Nine more people saw their drug convictions tossed Friday by the Cook County state’s attorney’s office as part of an ongoing review of cases tied to former Chicago Police Sgt. Ronald Watts.
For the last several years, prosecutors have been re-investigating cases connected to Watts and Officer Kallatt Mohammed, who were convicted in federal court after they were recorded during a sting operation taking $5,200 from an FBI informant.
Both disgraced officers pleaded guilty in 2013; Watts was sentenced to 22 months in federal prison, and Mohammed received 18 months.
During a short hearing Friday, an assistant state’s attorney said prosecutors were moving to vacate the convictions of seven men and two women before dropping the cases.
The motion was granted by Chief Criminal Court Judge Erica Reddick.
Lloyd Newman, who had his conviction tossed Friday, was a subject and producer of the Peabody award-winning 1996 National Public Radio series “Ghetto Life 101” when he was 14, his attorney said.
Ten years later, Newman was leaving his sister’s apartment at the Ida B. Wells public housing complex when Watts and another officer stopped and searched him, his attorney said.
Watts ended up framing Newman for drug possession, which resulted in Newman being sentenced to two years in prison, his attorney said.
Last December, six drug cases tied to Watts and Mohammed were dropped, bringing the number of overturned convictions tied to the former officers to more than 100.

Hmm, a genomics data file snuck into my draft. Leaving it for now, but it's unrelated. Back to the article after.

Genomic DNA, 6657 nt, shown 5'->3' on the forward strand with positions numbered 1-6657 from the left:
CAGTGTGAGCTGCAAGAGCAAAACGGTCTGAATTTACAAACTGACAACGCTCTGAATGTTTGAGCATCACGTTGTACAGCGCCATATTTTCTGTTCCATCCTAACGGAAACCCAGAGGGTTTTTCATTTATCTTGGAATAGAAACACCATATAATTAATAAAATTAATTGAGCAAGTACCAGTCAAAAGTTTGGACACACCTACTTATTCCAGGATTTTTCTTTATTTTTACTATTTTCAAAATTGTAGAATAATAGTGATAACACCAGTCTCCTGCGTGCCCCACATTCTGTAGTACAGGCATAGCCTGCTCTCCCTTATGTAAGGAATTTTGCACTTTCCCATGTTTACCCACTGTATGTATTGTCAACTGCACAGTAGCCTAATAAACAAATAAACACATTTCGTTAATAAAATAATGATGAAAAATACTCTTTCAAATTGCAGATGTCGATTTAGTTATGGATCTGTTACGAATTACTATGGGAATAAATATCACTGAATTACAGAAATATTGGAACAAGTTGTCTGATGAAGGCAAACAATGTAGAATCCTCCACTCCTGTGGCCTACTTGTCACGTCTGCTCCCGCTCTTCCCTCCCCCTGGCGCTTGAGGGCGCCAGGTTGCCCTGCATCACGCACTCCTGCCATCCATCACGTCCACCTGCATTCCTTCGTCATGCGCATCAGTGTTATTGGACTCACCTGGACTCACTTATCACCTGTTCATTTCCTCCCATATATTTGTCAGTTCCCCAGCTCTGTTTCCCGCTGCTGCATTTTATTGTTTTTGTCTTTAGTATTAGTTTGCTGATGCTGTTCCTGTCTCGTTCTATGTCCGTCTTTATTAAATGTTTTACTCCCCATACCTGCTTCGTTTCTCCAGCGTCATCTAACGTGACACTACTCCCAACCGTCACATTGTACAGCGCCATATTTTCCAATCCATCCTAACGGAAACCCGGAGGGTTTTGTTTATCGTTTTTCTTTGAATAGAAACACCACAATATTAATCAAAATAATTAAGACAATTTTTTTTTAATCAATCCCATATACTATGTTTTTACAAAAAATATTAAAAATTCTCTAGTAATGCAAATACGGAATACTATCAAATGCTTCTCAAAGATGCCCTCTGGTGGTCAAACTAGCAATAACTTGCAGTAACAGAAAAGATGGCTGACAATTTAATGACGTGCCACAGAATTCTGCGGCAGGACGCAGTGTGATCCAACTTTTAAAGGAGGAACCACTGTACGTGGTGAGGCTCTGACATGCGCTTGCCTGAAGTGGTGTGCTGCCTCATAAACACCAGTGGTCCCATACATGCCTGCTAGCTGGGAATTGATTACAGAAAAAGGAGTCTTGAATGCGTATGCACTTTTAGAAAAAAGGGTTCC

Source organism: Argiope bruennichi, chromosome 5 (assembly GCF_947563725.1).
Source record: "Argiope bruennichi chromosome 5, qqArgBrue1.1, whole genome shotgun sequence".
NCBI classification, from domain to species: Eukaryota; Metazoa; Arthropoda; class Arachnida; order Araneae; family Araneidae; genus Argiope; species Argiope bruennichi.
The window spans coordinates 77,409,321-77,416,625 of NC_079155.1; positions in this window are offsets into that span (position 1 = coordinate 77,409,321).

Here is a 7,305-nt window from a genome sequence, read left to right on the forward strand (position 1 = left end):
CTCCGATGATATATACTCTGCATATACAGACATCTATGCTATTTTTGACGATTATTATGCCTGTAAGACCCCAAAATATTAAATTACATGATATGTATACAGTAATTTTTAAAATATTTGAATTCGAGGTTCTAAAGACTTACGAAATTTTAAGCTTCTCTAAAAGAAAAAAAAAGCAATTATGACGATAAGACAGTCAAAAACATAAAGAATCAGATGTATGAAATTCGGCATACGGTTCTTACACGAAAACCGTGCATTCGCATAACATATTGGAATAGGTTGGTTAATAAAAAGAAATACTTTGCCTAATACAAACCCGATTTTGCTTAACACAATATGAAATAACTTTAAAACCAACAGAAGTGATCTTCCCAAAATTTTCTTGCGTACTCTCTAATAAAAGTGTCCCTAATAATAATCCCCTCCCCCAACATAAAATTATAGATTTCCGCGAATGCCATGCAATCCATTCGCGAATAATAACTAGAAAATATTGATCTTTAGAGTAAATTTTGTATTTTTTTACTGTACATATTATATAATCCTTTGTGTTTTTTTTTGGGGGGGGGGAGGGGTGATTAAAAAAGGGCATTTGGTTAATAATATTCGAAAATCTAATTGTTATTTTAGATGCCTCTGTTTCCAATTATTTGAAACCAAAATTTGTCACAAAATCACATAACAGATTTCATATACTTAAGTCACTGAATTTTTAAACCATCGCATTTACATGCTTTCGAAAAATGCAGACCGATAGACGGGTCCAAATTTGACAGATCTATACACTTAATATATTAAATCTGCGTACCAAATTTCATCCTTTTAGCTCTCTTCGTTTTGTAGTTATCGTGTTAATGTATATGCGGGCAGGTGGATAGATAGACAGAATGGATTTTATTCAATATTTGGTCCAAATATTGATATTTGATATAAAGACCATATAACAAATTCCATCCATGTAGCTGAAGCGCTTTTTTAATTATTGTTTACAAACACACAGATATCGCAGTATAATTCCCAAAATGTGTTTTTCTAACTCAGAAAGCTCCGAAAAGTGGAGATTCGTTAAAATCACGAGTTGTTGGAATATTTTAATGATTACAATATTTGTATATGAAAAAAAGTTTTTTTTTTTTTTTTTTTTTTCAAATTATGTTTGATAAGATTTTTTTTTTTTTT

As of Friday, 109 people have had their Watts-related convictions overturned, the state’s attorney’s office said.
”There’s a lingering pit in my stomach due to the real sorrow that for so long Sergeant Watts and his crew were able to terrorize and criminalize a community. Today, we were able to bring some justice to nine people who were targeted and victimized by former Sergeant Watts,” State’s Attorney Kim Foxx said in a statement Friday. “Former Sergeant Watts has caused irreparable damage to our community, but he also undermined the integrity of our justice system which harms us all.”
While advocates for the former defendants have praised the work of prosecutors and judges for reviewing and dismissing the convictions, they continued to be critical of the Civilian Office of Police Accountability, which is tasked with investigating misconduct by Chicago police officers.
COPA “has done nothing, leaving the roughly dozen Watts subordinates tied to the dismissed cases as active members of CPD,” members of the Exoneration Project, a not-for-profit legal clinic at the University of Chicago, wrote Friday.